By Mike Peeling for Brant News – Six Nations members let Brantford and Brant politicians know just how upset they are with a lack of consultation over boundary adjustment negotiations during a recent public meeting. Lester Green, a member of the Men’s Fire whose traditional name is Lonukwisles of Oneida’s Bear Clan, told Brantford Mayor Chris Friel and Brant Mayor Ron Eddy in front of hundreds of residents last Thursday that they have a responsibility to keep more than the Six Nations elected council in the loop.
By Craig Takeuchi for The Georgia Straight – Then Jody Wilson-Raybould was elected in the 2015 federal election for Vancouver Granville and sworn in as Minister of Justice of Canada on November 4, she became the first aboriginal person to hold that position. Wilson-Raybould is of the We Wai Kai Nation and a descendant of the Musgamagw Tsawataineuk and Laich-Kwil-Tach peoples, who are part of the Kwakwaka’wakw and Kwak’wala speaking peoples. On January 23, she participated in her first public speech in her role as Justice Minister as part of SFU’s three-part series Being the Change: Women, Policy, and Making a Difference.
By Salmon Nation Summit for IC Magazine – Prince Rupert, BC: Lelu Island and Flora Bank, critical habitat for wild salmon at the mouth of the Skeena River in northwestern B.C., have been declared permanently protected from industrial development by an unprecedented coalition of First Nations leaders, local residents and federal and provincial politicians. The signing of The Lelu Island Declaration presents a major obstacle to plans by Malaysian-owned oil and gas giant, Petronas, to develop a liquefied natural gas (LNG) plant near Prince Rupert. The declaration also deals a huge blow to the provincial government’s stated aim to get major LNG plants under construction before next year’s provincial election.
By Sage Birley for Vancouver Observer – Members of Treaty 8 and their supporters have drawn a line in the snow at the historic Rocky Mountain Fort to stop ongoing clearing for the $8.8 billion Site C Dam. The Rocky Mountain Fort, first established in 1793 as a fur trading post, marks the site of some of the first interactions between First Nations people and European settlers in the Peace Region. “This fort was the initial relationship place, but I think there is so much significance down this whole valley,” said Helen Knott, who has been camped out at the Fort in shifts since New Years Eve.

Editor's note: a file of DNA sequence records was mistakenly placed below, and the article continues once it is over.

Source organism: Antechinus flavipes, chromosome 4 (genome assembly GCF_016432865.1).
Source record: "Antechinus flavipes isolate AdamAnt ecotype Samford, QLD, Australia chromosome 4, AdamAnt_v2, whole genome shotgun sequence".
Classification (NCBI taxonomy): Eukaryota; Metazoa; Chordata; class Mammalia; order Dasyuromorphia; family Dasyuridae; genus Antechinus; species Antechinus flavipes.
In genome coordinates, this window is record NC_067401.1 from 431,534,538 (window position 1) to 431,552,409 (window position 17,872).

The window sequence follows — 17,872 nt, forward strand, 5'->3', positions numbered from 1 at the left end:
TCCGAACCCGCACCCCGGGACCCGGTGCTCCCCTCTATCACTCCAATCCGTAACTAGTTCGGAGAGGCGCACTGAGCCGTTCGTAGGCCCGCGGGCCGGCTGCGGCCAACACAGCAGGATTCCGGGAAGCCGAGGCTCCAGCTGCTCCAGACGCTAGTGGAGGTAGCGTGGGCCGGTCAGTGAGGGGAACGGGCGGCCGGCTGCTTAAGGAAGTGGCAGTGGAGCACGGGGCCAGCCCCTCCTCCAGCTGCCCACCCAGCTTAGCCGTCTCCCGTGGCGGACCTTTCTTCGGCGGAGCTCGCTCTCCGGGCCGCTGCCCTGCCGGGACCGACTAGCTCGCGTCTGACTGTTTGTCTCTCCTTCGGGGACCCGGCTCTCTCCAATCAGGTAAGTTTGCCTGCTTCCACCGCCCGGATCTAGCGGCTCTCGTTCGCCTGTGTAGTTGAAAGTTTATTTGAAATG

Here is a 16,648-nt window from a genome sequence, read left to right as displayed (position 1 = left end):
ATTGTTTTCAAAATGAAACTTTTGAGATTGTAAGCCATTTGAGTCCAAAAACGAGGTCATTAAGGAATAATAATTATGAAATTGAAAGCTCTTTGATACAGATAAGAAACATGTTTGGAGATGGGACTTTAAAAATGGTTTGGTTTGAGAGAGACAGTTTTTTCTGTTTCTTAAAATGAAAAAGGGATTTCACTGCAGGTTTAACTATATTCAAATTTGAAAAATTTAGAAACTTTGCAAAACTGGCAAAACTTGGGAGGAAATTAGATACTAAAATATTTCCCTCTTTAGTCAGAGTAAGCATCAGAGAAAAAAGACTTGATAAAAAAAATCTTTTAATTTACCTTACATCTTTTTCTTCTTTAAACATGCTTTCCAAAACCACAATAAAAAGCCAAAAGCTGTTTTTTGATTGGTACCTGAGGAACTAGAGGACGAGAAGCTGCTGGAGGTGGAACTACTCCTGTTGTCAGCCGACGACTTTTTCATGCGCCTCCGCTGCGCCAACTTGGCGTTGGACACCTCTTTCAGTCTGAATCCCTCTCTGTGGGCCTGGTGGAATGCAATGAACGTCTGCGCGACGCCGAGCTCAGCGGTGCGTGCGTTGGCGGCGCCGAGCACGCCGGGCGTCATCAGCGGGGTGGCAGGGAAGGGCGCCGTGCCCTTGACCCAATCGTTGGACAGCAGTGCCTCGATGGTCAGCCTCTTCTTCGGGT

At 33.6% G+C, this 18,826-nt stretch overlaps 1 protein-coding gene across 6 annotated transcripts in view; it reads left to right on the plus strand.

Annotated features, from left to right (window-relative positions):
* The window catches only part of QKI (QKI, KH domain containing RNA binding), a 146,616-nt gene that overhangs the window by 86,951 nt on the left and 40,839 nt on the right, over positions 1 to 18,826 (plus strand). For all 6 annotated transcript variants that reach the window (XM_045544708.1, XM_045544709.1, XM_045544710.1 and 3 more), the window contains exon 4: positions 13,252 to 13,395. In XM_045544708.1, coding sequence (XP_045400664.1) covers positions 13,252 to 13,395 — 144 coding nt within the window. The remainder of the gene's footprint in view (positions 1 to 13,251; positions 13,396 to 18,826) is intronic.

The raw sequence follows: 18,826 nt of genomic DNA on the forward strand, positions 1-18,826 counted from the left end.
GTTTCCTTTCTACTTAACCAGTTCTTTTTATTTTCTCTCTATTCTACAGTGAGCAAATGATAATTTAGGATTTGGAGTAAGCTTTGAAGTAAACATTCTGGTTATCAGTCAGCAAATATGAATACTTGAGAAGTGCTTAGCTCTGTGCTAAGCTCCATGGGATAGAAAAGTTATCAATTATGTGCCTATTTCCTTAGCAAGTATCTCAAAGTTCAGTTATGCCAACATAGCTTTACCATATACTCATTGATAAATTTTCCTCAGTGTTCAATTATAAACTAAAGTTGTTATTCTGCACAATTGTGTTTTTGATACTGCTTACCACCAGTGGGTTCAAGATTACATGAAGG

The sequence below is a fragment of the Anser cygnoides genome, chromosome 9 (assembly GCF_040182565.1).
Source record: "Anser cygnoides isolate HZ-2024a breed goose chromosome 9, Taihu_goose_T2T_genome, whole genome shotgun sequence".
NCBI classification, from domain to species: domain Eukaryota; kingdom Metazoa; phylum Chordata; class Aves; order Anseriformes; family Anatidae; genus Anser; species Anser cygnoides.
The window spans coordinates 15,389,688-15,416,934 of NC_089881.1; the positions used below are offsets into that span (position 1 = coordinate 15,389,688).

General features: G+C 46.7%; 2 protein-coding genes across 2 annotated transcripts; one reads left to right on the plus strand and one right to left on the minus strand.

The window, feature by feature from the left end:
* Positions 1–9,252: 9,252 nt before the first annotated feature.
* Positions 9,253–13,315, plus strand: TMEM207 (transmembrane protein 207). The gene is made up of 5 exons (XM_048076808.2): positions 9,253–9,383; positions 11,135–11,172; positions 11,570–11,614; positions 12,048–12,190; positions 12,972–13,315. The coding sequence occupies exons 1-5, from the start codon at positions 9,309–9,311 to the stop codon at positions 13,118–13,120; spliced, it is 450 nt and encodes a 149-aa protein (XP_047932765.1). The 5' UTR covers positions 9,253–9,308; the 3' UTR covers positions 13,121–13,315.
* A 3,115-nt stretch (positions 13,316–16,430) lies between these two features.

By Daybreak Kamloops for CBC News – Several First Nations protesters involved in the 1995 Gustafsen Lake standoff are calling for a national inquiry into the level of force used by the RCMP during the 31-day confrontation. Protest leader William Jones Ignace, known as Wolverine, and the Ts’Peten Defence Committee submitted a letter on Jan. 4 to Prime Minister Justin Trudeau and Attorney General and Justice Minister Jody Wilson-Raybould, calling for an inquiry.
By Mark Hume for The Globe and Mail – With work already under way on the banks where the dam is to be built, it might seem as if Site C is a done deal. Premier Christy Clark certainly hopes so. She views the start of the $9-billion project as one of her two greatest accomplishments (the other being an agreement in principle with Petronas for proposed development of an $11-billion LNG plant). But despite all the activity by contractors building access roads and clearing land for work camps, tunnels and dam foundations, BC Hydro’s Site C project could yet be brought to a halt.
By Lucia Edwardson in Metro News – In 2014 there were an estimated 225 missing or murdered aboriginal women in Canada, according the RCMP statistics. Jamie Black, an aboriginal artist from Winnipeg, wanted to showcase the issue in an artistic way, so five years ago she created the REDress project. Each dress is “symbolic of the violence faced by indigenous women but is also a symbol of the power of a community coming together to fight this violence,” said Black. Linda Nothing, who is helping to organize the Calgary chapter of the project that will be held Oct. 4 across the country, said they will be accepting red dress donations to create their installment, but are also asking Calgarians to show support on their own. “We encourage people to hang up a red dress outside their home, business or office, to wear a red dress on that day and also to study what is happening, why is that happening,” she said.